Leaving no time on the clock leaves yourself with no second chance…..and the Lakers were good at giving the Wizards second chances on Friday night.
Last night was truly a “no one outside this locker room thinks we [the Wizards] can win” situation….because Wizards fans, myself included, didn’t think they had a chance. The team came out, had a terrible first quarter, but never stopped trying and never stopped playing with a chip on their shoulder. These are good signs. I can’t help but be curious about the threshold though. If losses continue to mount, will there be noticeable quit in this team? Tonight’s game against the Bulls will be a nice test.
- As a sellout crowd at Verizon Center rose to its feet last night, Butler dribbled back and forth in front of Trevor Ariza, froze Ariza with a series of pump fakes and released a three-point shot that appeared to be on the mark. Instead, the basketball caught the front of the rim and time expired before Wizards forward Andray Blatche could gather the rebound and lay it back in. [Butler, Wizards Fall Short: With Chance to Win It, Forward’s 3-Point Shot Hits Front of Rim: Lakers 106, Wizards 104 – The Washington Post]
- Coach Ed Tapscott said he was fine with Butler’s decision to take the last shot but would have preferred if he’d taken it about two seconds early, thus creating the opportunity for a rebound. However, Butler said he wanted to take it when he did so as to not give the Lakers and Bryant a chance to call a timeout and set up a final shot. [Ivan Carter, Wizards Insider]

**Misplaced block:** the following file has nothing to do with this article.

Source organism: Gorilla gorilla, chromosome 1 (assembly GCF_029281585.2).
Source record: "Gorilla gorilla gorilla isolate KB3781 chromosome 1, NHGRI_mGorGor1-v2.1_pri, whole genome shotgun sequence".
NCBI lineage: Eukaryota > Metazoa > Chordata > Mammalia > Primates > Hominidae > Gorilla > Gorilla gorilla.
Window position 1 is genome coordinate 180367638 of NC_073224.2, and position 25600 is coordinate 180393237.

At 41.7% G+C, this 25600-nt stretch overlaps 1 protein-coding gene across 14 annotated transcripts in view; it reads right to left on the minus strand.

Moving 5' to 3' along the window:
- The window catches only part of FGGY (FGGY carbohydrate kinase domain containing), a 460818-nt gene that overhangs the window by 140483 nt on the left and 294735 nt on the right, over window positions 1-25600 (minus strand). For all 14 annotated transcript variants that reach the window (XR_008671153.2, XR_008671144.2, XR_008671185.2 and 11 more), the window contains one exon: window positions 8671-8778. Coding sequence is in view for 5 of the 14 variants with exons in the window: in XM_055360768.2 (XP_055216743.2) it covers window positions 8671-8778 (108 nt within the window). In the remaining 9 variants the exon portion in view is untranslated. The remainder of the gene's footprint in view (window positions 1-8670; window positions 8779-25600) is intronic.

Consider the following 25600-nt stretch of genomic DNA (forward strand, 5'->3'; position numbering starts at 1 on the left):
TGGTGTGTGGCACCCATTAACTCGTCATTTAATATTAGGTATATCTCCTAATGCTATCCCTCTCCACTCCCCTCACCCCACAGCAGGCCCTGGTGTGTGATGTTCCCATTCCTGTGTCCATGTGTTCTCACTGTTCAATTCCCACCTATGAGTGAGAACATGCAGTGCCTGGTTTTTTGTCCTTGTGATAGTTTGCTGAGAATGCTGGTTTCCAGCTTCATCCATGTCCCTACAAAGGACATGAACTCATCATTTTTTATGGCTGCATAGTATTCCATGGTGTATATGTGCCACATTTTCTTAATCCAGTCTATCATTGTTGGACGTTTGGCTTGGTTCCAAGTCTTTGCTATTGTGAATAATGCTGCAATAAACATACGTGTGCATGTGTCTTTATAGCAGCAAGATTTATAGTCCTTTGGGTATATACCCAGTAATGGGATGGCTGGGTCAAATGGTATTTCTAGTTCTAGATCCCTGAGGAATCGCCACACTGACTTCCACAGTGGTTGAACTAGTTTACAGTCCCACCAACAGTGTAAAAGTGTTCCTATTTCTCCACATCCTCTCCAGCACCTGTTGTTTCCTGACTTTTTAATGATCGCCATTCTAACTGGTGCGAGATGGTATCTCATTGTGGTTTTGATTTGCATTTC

- Los Angeles scored 35 points in the first behind Bynum, who abused Wizards rookie JaVale McGee for 10 of his 19 points in the quarter. Bryant’s first points came halfway through the opening period on a pair of free throws that fell through the net to a bizarre blend of boos and chants of “M-V-P!” [Wizards’ rally derailed: Upset bid is spoiled by Lakers – The Washington Times]
- I will say that the Lakers definitely were toying with us a little bit, playing odd lineups down the stretch. Andrew Bynum dominated us all game, then sat while we inched closer. In typical Phil Jackson fashion, he makes a not-so-subtle reference to his second unit’s play and plays it off like he’s blaming himself. Um, no, he’s clearly saying he can’t trust a lot of his players. [Pradamaster, Bullets Forever]
- Phil Jackson took the blame for both his faith in the bench mob and the jeopardized outcome, but didn’t absolve his players entirely. After all, they’re the ones comfortable letting the foot off the gas and abandoning the principles of Team D,
preferring instead to engage in a team-wide steals contest. [A win anything but Wizardly: Lakers 106, Washington 104 – LA Times Lakers Blog]
- The Lakers once again shot well at 50%, but continue to get out rebounded. How is this possible when you have such a big team? [The Lakers Nation]
[photo source: flickr/marcella bona]